Experimental Balloons at Post Mills 2015

The 10th Experimental Balloon and Airship Meet was held May 15-17, 2015 at the Post Mills Airport in Vermont. The event, which was open without charge to participants and spectators, is organized, managed, and graciously hosted by veteran balloonist and balloon designer, Brian Borland. This year nearly 40 balloons lifted off from the single grassy runway.

Experimental Balloons at Post Mills

The event drew many photographers. It is hard to resist photographing colorful balloons, especially after a cold, black-and-white winter.

Experimental Balloons at Post Mills

Two of my good friends agreed to be the chase car team for Leo Burman and Danielle Francoeur from Montreal. Then, at the very last minute Leo decided this plan might not work that well and offered his place in the balloon to Sally.  Here he is making the offer. Sally seemed both pleased and apprehensive about her first balloon ride.

Experimental Balloons at Post Mills

The lift-off is seen on the left side of the photo below.

Experimental Balloons at Post Mills

Here is a short slide show of Sally’s ride. As was said many years ago, “Ride Sally Ride”. I wonder how many remember that reference to the first American woman in space who rode on the second flight of the space shuttle Challenger in 1983. Talk about Experimental Aircrafts!

The light breeze of Friday evening carried the balloons to the north. One launched early then suddenly the sky was filled with balloons. Below is a view looking toward the south end of the airport at 7:14 pm.

Experimental Balloons at Post Mills

Below is a slide show of photos from Friday evening.

Sunday morning came with a bit of light fog. It made for a nice,  though less than dramatic, sunrise and some soft light on the balloons on the south end of the runway.Experimental Balloons at Post Mills

Experimental Balloons at Post Mills

Meanwhile Brian was preparing to launch the balloon he first flew in New York in 1971.  As he stated, modern balloons have an opening at their top with a parachute-like seal covering the opening until the balloonist wants to descend. But back then, any opening at the top of the balloon scared Brian. So he designed a balloon that could be deflated by turning it upside down, so the basket-less balloon would not drift off into the distance.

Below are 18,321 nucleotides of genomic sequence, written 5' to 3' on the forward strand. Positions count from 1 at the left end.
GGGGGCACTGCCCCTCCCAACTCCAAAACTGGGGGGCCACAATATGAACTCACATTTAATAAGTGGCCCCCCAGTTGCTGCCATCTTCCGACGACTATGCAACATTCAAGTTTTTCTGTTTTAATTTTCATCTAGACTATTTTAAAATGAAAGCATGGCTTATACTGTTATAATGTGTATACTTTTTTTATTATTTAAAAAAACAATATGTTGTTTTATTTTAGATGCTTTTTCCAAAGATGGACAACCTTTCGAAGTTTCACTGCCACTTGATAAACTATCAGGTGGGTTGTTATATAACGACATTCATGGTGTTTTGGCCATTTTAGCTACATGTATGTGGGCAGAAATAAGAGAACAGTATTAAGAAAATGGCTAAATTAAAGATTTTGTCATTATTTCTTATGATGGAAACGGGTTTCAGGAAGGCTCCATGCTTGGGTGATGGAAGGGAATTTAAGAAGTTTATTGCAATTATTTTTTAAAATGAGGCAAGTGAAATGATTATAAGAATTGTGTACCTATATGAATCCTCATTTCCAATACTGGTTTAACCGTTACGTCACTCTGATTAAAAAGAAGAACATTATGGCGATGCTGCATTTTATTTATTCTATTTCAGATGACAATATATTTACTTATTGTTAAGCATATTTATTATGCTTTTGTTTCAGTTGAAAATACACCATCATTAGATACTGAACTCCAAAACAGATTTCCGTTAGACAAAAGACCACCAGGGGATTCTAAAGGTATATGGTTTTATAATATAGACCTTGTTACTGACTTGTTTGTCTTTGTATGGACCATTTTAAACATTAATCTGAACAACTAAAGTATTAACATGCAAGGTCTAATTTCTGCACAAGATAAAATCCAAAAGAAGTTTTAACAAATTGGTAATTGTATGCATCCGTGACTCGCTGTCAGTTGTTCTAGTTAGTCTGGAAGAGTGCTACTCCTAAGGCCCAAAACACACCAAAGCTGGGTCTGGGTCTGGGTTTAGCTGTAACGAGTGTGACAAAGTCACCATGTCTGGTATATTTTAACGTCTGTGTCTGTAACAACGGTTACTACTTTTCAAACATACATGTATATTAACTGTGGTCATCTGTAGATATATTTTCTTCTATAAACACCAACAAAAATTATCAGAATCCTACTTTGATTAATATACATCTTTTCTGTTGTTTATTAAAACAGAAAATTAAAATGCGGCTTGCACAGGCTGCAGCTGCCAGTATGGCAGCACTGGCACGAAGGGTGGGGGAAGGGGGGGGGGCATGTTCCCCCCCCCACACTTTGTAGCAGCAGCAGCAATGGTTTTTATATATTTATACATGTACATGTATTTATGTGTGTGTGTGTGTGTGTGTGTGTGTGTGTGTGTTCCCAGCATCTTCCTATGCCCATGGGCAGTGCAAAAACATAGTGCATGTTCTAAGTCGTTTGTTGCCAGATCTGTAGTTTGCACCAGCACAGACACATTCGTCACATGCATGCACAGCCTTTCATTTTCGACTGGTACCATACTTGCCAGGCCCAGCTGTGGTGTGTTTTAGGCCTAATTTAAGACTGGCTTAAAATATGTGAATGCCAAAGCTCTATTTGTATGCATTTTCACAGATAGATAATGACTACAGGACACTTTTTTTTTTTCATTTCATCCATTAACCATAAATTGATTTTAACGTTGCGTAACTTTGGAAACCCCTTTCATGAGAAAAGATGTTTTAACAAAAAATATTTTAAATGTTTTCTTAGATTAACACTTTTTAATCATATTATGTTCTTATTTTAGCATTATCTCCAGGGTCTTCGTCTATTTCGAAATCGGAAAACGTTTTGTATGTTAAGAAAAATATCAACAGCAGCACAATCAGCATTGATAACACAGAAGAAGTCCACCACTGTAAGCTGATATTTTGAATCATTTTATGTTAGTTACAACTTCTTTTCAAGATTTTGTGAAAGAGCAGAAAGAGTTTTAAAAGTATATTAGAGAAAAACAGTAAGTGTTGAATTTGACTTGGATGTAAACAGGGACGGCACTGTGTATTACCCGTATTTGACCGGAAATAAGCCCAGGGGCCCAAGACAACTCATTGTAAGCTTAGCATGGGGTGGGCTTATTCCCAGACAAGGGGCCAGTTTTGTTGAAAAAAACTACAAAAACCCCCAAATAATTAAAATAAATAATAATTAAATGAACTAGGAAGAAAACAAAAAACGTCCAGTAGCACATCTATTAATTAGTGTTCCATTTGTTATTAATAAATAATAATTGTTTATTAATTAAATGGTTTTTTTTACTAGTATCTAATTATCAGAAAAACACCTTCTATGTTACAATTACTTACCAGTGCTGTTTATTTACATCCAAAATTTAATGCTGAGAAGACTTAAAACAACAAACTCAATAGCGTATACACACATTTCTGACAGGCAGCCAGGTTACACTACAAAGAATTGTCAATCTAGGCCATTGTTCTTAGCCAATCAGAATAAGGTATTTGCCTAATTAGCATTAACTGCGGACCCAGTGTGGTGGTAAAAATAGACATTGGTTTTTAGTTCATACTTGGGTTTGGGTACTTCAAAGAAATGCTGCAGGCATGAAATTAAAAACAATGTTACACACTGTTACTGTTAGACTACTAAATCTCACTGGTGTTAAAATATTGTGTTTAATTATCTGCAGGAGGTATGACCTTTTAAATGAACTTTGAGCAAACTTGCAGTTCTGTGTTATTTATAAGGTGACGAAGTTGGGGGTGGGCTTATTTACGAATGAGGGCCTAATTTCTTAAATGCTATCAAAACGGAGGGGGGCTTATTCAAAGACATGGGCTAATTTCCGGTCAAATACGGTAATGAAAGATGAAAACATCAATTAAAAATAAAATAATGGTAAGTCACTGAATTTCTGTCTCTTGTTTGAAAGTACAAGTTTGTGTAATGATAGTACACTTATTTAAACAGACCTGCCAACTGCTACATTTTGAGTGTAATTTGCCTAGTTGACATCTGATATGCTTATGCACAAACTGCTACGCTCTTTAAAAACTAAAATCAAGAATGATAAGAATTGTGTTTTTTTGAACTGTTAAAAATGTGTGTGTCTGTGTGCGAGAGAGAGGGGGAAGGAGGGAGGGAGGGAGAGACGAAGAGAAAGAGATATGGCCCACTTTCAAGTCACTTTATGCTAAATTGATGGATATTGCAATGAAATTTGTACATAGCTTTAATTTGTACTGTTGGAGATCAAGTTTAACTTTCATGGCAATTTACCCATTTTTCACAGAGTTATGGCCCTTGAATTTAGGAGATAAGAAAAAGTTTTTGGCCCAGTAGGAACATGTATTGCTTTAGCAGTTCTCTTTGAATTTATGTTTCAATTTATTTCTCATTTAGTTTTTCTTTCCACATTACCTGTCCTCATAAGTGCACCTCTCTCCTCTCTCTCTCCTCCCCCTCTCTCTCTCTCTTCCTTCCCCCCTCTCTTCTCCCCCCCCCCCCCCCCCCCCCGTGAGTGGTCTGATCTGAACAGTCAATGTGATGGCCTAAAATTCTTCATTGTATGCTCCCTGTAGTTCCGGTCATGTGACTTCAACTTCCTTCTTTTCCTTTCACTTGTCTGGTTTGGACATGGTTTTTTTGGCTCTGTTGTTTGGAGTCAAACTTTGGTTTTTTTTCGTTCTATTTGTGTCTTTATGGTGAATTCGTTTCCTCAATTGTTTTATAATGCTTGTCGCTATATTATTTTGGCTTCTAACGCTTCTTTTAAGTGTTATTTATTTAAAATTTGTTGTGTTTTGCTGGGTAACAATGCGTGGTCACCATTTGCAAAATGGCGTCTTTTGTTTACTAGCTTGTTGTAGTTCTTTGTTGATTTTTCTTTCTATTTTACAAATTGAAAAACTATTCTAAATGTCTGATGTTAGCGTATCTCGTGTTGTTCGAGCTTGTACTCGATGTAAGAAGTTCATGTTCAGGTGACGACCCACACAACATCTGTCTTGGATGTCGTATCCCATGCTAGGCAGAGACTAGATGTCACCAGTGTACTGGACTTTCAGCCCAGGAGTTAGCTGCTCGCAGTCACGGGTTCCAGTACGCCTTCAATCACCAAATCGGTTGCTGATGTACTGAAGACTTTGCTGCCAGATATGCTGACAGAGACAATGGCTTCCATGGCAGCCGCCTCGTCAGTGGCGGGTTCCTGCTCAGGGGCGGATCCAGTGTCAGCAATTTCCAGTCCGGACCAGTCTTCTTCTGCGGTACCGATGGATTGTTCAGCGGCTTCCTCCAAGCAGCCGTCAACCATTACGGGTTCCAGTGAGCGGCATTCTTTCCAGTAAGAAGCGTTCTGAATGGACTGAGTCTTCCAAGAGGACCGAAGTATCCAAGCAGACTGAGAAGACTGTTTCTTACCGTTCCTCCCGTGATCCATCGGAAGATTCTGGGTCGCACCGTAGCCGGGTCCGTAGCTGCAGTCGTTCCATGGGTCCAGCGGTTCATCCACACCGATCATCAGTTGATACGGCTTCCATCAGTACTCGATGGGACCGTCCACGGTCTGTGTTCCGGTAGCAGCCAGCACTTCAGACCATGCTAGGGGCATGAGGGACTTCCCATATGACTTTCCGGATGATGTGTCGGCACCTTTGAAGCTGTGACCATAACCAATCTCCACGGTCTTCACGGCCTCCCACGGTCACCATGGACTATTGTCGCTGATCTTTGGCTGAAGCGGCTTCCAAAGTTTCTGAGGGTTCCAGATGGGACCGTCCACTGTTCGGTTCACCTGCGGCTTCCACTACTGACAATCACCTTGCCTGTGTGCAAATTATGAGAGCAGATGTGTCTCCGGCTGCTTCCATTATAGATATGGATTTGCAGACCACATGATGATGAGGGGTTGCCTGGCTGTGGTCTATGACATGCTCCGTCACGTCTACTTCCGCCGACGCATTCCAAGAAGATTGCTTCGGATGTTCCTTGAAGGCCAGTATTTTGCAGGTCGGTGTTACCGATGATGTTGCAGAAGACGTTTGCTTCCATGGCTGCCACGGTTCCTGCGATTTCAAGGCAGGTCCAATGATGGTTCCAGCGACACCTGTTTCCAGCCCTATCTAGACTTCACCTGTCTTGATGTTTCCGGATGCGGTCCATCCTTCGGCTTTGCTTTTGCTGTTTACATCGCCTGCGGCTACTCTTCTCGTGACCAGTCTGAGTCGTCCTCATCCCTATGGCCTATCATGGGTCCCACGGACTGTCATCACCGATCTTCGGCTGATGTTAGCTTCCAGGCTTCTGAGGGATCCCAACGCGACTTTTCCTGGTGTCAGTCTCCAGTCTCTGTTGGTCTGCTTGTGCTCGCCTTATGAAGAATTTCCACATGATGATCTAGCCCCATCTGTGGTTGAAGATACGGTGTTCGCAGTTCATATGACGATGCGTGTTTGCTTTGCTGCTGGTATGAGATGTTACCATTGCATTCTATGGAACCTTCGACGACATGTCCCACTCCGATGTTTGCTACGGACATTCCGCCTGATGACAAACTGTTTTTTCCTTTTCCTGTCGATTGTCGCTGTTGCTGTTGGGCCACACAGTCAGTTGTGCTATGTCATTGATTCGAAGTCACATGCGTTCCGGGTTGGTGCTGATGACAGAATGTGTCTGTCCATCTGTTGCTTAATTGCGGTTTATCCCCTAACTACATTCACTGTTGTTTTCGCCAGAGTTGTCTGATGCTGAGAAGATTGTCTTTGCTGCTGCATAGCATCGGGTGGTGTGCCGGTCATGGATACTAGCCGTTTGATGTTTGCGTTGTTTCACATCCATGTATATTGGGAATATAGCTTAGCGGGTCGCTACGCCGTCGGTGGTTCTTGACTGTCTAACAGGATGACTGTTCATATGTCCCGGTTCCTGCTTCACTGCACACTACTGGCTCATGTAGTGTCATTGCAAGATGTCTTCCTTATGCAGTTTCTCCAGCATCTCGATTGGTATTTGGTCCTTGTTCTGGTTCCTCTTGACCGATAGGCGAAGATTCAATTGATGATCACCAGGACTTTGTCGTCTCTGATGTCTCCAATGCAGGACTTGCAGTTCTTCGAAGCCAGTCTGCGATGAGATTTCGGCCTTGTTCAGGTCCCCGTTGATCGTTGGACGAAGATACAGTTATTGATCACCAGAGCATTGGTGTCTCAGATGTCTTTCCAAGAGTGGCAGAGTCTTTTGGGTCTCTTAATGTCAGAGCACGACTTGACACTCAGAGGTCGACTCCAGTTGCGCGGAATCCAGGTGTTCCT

Here is Brian inflating his classic balloon and going for short ride.

Experimental Balloons at Post Mills Experimental Balloons at Post Mills

The slide show below shows the balloon being deflated by inversion after the basket is removed.

But Brian still had more tricks up his sleeve and more experimental balloons to fly. Would you believe a balloon shaped a bit like a wingless airplane travelling not on the whims of the wind but steered by a propeller? Here is Brian with the prop attached to his basket, and also after he is airborne but before he started the propeller spinning.

Brian Borland and Experimental Balloons at Post Mills Brian Borland and Experimental Balloons at Post Mills

Brian cruised around the airport while other balloonists were going basically nowhere due to the almost complete absence of even a light breeze Sunday morning. Later in the week the wind would pick up and blow with a ferocity that would have made any ballooning impossible. Sometimes event organizers get really lucky. Here is a slide show of Brian and his propeller-driven balloon.

Spectators enjoyed the show.

Experimental Balloons at Post Mills

Some balloons had only a seat for a basket.

Experimental Balloons at Post Mills

Some balloons had less than even a seat for a basket.

Experimental Balloons at Post Mills

The lack of wind made it a great morning for photographers — the balloons stayed close so they could be photographed in many configurations.